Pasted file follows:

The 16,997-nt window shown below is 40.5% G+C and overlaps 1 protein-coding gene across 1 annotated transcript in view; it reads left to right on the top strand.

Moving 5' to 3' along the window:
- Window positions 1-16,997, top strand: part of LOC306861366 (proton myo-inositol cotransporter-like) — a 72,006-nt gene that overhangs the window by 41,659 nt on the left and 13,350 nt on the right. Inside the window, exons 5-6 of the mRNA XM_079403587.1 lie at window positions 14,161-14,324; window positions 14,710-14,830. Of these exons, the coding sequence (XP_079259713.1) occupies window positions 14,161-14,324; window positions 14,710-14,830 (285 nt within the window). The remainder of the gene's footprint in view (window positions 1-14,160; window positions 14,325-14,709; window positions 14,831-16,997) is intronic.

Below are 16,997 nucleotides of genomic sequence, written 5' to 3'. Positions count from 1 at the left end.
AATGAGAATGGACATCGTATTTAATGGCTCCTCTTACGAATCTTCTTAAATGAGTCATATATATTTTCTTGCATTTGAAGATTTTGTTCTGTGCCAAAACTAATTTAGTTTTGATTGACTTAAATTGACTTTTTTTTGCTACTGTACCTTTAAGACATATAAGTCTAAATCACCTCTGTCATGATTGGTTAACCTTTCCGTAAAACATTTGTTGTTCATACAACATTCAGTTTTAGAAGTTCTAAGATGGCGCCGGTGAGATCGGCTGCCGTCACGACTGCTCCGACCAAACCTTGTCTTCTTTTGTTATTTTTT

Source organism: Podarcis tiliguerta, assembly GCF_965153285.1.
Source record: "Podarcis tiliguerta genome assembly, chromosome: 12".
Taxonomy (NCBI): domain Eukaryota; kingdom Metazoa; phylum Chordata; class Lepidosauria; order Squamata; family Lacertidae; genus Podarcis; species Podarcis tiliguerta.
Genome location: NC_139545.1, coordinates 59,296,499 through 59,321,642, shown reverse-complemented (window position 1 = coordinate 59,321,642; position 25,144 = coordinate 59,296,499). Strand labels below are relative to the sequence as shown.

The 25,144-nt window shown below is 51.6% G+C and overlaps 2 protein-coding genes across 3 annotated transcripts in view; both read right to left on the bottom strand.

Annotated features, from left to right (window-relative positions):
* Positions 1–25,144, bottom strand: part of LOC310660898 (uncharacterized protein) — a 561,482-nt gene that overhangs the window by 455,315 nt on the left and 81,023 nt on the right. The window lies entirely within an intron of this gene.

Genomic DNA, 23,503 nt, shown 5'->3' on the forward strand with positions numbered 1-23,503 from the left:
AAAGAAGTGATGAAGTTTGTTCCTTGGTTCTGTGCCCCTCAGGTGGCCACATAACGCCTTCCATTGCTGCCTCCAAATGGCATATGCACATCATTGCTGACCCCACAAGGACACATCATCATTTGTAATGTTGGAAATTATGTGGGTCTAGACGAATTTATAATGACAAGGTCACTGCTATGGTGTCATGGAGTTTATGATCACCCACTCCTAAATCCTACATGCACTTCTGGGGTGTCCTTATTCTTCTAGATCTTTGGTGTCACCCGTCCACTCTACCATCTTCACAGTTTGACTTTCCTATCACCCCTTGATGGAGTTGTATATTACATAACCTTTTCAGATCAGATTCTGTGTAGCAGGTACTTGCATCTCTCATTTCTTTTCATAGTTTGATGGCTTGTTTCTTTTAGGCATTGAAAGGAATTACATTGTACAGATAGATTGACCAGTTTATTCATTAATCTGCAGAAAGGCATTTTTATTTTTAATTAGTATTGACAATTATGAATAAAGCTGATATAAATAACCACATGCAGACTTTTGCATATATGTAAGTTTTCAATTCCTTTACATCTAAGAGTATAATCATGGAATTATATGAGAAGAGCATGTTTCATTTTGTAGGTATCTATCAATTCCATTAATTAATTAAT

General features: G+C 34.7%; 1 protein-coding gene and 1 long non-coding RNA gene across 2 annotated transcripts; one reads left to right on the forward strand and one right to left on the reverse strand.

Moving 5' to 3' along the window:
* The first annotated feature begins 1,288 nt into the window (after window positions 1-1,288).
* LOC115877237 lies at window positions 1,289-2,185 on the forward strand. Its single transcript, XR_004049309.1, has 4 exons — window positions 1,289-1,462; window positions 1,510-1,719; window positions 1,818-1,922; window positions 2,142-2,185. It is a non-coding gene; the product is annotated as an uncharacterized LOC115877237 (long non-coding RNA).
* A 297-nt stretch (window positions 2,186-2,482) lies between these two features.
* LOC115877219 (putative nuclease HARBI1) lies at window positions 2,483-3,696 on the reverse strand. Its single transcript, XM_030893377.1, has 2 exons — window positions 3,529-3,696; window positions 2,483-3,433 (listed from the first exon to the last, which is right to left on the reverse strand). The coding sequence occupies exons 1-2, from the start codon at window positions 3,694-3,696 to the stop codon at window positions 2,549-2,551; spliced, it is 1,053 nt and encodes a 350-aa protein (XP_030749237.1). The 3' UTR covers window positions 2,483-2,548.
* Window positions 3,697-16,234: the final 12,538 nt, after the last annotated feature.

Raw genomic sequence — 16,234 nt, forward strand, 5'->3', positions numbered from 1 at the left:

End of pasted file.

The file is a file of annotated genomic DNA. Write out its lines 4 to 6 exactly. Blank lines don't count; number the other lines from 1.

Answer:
Below are 16,997 nucleotides of genomic sequence, written 5' to 3'. Positions count from 1 at the left end.
AATGAGAATGGACATCGTATTTAATGGCTCCTCTTACGAATCTTCTTAAATGAGTCATATATATTTTCTTGCATTTGAAGATTTTGTTCTGTGCCAAAACTAATTTAGTTTTGATTGACTTAAATTGACTTTTTTTTGCTACTGTACCTTTAAGACATATAAGTCTAAATCACCTCTGTCATGATTGGTTAACCTTTCCGTAAAACATTTGTTGTTCATACAACATTCAGTTTTAGAAGTTCTAAGATGGCGCCGGTGAGATCGGCTGCCGTCACGACTGCTCCGACCAAACCTTGTCTTCTTTTGTTATTTTTT

Source organism: Podarcis tiliguerta, assembly GCF_965153285.1.